The NSW Blue Mountains suburb of Faulconbridge recorded the state's highest rainfall in the past 24 hours with 45mm.
The wet weather has been well received by firefighters, with fires burning near the Biriwal Bulga and Cottan-Bimbang national parks in the Mid North Coast region getting some help from the rain, with 38.2mm recorded in nearby Mount Seaview.
Areas around the South Coast and Southern Tablelands are predicted to receive up to 30mm but the BOM says the rain will be patchy.
People across Australia have taken to social media to celebrate the heavy rains hitting the east coast.
It was a welcome relief as it fell over firegrounds and allowed the Rural Fire Service to further strengthen containment lines.
"Although this rain won't extinguish all fires, it will certainly go a long way towards containment," the RFS said on Twitter.
However, the RFS reinforced the point that the summer's bushfire crisis wasn't yet over and they still had 1700 firefighters and support personnel battling blazes on Thursday.
The RFS said the favourable conditions allowed them to secure a number of "big wins" in their battle against some of the state's biggest fires, including the Northern Tablelands.
People were so happy, in fact, that on Thursday morning the word "rain" was trending nationally on Twitter.
NSW farmer Nick Andrews took the celebration one step further, shaving off the beard he had vowed to grow until an inch of rain fell on his sheep station, 30km southeast of Broken Hill.
He'd been growing the beard for 21 months by the time 36mm of rain fell on his property overnight.
"It was just torrential downpour. Flooded the place," he told ABC News on Thursday.
"There was probably two feet of water running past the house."
The Bureau of Meteorology (BoM) has forecast up to 100mm of rain to fall in some areas of the state between today and Sunday but added that other areas could receive very little.
But despite the celebration, the BoM warned rain could bring with it dangerous weather conditions, describing it as a "double-edged sword".
"An inland trough has been deepening across the state and is driving humid air across NSW, leading to thunderstorm activity across most districts," Mr Shabren told AAP on Thursday.
"We will continue to see severe thunderstorms throughout the week, with very heavy, short, sharp bursts of rainfall."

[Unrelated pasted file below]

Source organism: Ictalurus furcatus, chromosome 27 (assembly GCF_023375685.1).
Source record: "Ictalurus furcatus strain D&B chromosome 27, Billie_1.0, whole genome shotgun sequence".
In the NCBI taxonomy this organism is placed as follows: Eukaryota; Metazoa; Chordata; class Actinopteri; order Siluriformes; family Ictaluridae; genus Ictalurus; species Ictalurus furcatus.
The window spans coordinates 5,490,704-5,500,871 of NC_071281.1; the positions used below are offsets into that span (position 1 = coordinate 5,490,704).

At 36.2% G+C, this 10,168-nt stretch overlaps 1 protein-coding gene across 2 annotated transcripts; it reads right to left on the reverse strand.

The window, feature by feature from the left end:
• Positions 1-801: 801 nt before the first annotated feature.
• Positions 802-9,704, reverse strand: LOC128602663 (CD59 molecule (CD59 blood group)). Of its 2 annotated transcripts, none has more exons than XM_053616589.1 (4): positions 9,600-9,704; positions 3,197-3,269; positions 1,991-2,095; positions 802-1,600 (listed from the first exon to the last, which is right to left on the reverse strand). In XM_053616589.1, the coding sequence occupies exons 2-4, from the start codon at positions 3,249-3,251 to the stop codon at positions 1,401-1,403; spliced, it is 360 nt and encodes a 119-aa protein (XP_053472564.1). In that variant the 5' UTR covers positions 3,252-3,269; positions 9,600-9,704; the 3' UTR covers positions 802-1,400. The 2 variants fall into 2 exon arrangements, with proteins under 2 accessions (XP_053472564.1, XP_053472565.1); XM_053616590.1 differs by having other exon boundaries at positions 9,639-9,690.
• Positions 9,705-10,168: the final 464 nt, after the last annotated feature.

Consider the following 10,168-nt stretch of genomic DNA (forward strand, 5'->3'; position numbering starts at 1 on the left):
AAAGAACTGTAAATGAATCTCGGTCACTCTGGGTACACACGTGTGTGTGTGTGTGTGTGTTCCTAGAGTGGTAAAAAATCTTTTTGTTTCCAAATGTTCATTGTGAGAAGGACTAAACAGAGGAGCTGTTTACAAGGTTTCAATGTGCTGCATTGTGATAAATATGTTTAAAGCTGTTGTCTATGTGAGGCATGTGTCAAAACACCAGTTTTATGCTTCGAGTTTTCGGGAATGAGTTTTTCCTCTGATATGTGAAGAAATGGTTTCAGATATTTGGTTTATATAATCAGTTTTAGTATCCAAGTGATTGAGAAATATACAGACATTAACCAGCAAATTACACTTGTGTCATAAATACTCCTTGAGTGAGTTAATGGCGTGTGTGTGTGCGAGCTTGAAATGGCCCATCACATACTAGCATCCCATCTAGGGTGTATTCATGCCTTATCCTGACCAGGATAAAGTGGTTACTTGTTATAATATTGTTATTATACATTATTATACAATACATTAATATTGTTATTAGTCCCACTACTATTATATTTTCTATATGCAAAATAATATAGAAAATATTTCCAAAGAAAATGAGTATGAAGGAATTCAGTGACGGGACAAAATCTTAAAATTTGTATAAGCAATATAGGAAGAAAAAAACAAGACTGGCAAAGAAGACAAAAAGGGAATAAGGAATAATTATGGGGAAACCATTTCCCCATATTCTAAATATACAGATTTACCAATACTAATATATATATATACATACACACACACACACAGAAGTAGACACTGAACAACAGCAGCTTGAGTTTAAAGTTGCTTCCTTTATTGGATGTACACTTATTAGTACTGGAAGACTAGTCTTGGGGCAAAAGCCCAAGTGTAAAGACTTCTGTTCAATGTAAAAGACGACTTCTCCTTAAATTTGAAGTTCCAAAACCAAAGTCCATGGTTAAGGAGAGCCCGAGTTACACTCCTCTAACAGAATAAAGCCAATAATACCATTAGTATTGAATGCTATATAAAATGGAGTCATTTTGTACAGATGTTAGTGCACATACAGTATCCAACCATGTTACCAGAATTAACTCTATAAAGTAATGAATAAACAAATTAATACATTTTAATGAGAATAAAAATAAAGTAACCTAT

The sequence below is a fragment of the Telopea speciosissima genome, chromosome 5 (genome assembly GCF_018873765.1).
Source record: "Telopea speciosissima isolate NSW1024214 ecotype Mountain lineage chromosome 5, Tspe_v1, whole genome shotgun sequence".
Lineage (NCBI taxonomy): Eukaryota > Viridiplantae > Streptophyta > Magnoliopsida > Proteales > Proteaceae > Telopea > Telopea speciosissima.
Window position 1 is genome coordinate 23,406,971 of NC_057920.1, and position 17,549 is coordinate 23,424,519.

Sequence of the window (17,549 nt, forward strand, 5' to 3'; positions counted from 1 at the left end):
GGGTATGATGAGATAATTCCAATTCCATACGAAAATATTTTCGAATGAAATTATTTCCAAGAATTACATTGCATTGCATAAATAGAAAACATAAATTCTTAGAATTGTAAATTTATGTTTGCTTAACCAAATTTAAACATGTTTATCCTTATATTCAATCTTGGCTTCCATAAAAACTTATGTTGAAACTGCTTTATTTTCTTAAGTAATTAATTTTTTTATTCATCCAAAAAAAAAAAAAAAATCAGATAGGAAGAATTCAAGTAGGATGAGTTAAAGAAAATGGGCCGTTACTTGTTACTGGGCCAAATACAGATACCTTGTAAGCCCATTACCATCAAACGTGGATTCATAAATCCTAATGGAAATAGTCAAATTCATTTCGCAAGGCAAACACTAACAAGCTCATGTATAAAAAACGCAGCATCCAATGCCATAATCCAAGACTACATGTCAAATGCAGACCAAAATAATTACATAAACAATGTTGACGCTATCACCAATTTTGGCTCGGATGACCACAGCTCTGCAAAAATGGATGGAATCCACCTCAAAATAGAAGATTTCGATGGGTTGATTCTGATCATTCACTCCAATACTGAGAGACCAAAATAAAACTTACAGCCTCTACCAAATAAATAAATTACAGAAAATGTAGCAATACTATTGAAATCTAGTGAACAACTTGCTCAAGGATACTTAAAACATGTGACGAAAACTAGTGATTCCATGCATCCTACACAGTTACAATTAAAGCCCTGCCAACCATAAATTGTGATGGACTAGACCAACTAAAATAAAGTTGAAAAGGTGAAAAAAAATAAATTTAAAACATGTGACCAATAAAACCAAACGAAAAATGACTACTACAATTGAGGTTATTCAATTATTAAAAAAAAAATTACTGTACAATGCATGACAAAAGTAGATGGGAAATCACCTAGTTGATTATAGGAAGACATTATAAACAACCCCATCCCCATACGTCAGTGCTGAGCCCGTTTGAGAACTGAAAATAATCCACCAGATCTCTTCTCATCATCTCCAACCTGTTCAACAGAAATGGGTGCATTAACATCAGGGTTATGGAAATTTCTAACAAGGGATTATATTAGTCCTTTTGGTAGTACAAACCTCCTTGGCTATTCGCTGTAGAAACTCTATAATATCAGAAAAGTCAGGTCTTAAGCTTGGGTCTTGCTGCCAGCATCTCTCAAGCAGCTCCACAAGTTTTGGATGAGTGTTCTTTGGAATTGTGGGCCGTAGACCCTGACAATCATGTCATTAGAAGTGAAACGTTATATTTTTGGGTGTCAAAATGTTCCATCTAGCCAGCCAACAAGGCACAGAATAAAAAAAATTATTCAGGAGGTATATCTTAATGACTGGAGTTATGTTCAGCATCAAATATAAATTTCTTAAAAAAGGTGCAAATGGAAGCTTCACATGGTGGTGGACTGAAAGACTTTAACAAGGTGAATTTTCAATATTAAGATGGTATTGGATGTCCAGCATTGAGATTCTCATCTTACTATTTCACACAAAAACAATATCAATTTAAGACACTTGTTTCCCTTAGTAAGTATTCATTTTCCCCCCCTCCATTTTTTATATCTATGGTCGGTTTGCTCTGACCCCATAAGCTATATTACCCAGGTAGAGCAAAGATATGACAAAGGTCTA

The NSW SES says this could increase the risk of flash flooding, falling trees and landslips where the fires have wiped out trees and growth.
"While the rain is welcomed, heavy rainfall and storms in fire-affected areas can lead to dangerous conditions such as a higher risk of flash flooding, falling trees and landslips," NSW SES Assistant Commissioner Paul Bailey said.
"In areas impacted by fires where vegetation has been destroyed, water from heavy rainfall can flow into riverbeds and we could see run-off in areas we wouldn't normally, resulting in flash flooding.
"The NSW SES is also asking residents in fire-affected areas to watch for possible landslips as the ground and roads can be damaged, therefore creating a higher risk of a potential slip."
The NSW SES has responded to more than190 flood and storm jobs across the state, mostly around Parkes, Port Stephens and Batemans Bay.
Severe thunderstorms that hit Victoria on Wednesday evening and are forecast to move over the east of the state bring with them additional fire risk, with the potential for lightning to ignite new fires.
Heavy rain and thunderstorms are also expected in NSW throughout the remainder of the week and the SES warned residents to prepare their properties by trimming overhanging branches, cleaning gutters and pipes, securing loose items in their backyards and not parking under trees or powerlines.
Bureau forecaster Jonathan How says while this week's rain is welcome the end of January and February are expected to be dry.
"Unfortunately the short-term to medium-term outlook is looking quite dry and warm," he said.